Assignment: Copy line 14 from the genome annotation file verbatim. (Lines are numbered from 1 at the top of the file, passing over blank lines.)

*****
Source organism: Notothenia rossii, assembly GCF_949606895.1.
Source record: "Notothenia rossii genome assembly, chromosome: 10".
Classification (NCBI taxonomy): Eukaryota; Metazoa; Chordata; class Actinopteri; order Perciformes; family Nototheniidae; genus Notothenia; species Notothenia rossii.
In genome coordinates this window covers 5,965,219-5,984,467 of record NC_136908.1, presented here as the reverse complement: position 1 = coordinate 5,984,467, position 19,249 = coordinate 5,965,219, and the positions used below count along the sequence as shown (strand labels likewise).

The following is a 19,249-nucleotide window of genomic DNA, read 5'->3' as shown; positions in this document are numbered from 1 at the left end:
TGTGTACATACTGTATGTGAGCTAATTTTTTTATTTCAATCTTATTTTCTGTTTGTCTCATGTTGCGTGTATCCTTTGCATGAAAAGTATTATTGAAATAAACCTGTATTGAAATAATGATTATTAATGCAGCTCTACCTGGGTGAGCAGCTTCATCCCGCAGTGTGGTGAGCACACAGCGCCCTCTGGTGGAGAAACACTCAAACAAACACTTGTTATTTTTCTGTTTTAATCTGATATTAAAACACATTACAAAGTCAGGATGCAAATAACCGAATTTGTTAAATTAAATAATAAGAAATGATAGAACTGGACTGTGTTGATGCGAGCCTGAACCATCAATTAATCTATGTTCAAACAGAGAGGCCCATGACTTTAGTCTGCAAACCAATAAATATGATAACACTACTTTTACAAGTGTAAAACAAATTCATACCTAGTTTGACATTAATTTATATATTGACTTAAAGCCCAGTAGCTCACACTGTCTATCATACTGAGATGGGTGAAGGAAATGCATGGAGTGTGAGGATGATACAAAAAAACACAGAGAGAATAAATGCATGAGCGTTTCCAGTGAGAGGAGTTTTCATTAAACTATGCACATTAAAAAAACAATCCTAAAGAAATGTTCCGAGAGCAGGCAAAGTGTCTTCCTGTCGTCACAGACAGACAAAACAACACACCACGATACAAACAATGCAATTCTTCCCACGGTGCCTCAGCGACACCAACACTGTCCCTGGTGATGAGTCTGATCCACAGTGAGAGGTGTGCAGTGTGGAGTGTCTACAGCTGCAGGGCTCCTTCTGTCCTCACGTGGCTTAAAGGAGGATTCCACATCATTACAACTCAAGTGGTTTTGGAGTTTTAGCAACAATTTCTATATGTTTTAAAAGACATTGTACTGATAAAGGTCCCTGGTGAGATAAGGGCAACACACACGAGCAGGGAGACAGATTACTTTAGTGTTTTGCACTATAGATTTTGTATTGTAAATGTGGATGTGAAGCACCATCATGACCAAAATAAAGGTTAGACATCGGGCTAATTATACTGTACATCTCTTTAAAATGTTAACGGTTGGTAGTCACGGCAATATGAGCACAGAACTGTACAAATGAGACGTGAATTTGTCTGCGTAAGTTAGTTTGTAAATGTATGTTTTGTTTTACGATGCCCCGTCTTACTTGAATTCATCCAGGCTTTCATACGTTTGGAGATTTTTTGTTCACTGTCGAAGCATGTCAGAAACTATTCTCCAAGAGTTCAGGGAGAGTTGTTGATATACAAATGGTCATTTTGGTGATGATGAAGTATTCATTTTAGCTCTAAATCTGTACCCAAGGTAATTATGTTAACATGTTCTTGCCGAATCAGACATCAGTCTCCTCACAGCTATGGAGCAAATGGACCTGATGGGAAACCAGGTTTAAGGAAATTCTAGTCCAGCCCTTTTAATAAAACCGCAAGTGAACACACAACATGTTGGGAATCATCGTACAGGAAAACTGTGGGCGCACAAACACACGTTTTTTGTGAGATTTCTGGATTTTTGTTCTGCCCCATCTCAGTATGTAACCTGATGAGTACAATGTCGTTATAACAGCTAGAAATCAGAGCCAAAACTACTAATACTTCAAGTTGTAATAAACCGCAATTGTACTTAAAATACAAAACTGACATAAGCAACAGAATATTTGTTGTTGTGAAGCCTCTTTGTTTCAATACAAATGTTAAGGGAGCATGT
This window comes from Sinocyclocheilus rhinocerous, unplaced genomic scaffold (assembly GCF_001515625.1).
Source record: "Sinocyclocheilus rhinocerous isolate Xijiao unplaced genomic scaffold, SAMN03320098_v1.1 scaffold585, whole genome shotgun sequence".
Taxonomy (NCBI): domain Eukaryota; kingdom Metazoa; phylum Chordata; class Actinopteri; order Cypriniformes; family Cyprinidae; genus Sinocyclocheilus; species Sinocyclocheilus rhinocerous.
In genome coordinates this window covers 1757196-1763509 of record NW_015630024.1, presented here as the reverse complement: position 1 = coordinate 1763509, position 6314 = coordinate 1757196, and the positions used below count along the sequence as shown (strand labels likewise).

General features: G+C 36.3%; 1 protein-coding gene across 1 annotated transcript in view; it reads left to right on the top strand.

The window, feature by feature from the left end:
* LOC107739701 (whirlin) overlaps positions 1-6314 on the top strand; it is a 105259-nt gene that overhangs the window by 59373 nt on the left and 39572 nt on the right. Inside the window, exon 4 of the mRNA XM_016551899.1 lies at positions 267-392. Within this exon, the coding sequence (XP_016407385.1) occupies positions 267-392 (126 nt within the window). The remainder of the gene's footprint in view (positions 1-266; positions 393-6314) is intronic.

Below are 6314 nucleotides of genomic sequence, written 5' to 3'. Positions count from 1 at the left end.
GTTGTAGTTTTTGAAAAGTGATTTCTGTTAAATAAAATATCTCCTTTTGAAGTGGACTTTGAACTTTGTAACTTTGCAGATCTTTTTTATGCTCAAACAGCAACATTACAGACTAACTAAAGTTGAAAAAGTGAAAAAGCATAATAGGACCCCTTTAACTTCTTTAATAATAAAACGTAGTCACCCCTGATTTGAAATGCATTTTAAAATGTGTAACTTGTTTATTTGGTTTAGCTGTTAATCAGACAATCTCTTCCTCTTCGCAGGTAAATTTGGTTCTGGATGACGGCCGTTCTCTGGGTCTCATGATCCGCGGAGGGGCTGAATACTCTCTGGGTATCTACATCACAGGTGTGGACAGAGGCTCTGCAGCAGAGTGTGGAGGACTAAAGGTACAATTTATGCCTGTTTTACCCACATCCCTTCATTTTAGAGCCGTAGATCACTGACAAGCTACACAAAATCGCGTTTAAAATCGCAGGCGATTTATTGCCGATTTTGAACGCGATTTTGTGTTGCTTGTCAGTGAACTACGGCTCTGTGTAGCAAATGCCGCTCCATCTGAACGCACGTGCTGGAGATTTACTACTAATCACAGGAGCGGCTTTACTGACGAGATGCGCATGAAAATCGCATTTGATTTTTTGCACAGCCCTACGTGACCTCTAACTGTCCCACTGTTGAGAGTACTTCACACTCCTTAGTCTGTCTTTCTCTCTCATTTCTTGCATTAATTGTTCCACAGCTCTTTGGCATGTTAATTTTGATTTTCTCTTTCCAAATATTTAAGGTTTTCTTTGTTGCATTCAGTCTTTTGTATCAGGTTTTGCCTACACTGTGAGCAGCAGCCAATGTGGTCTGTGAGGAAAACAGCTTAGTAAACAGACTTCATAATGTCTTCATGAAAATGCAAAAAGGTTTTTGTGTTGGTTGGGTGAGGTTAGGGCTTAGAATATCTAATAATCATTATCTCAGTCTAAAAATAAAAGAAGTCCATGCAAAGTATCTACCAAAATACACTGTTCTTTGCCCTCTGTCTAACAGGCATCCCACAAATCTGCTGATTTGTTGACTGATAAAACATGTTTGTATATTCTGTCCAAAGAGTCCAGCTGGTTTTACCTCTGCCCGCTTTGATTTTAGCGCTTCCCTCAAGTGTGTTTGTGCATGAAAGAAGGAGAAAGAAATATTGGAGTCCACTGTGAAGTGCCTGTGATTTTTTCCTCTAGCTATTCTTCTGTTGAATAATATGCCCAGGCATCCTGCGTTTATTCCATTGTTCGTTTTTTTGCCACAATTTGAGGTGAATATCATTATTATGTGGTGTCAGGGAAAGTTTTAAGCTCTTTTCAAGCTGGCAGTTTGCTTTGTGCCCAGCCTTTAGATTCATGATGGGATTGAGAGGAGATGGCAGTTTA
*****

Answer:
Below are 6314 nucleotides of genomic sequence, written 5' to 3'. Positions count from 1 at the left end.